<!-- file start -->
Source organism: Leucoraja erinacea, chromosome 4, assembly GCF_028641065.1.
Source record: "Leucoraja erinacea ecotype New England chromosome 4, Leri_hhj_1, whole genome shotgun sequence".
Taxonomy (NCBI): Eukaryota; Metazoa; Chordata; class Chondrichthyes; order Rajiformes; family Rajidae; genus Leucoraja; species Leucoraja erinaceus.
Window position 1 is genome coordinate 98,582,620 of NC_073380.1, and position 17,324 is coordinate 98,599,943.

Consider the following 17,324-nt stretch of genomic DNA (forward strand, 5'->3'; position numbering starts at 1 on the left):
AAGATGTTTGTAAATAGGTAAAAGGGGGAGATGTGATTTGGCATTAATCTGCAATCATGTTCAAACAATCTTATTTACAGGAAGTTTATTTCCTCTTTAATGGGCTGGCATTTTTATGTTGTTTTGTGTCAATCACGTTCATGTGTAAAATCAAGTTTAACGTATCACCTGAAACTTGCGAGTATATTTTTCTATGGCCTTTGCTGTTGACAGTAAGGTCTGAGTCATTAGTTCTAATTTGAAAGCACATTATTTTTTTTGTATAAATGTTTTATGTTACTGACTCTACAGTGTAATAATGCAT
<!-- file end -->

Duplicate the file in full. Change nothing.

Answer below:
Source organism: Leucoraja erinacea, chromosome 4, assembly GCF_028641065.1.
Source record: "Leucoraja erinacea ecotype New England chromosome 4, Leri_hhj_1, whole genome shotgun sequence".
Taxonomy (NCBI): Eukaryota; Metazoa; Chordata; class Chondrichthyes; order Rajiformes; family Rajidae; genus Leucoraja; species Leucoraja erinaceus.
Window position 1 is genome coordinate 98,582,620 of NC_073380.1, and position 17,324 is coordinate 98,599,943.

Consider the following 17,324-nt stretch of genomic DNA (forward strand, 5'->3'; position numbering starts at 1 on the left):
AAGATGTTTGTAAATAGGTAAAAGGGGGAGATGTGATTTGGCATTAATCTGCAATCATGTTCAAACAATCTTATTTACAGGAAGTTTATTTCCTCTTTAATGGGCTGGCATTTTTATGTTGTTTTGTGTCAATCACGTTCATGTGTAAAATCAAGTTTAACGTATCACCTGAAACTTGCGAGTATATTTTTCTATGGCCTTTGCTGTTGACAGTAAGGTCTGAGTCATTAGTTCTAATTTGAAAGCACATTATTTTTTTTGTATAAATGTTTTATGTTACTGACTCTACAGTGTAATAATGCAT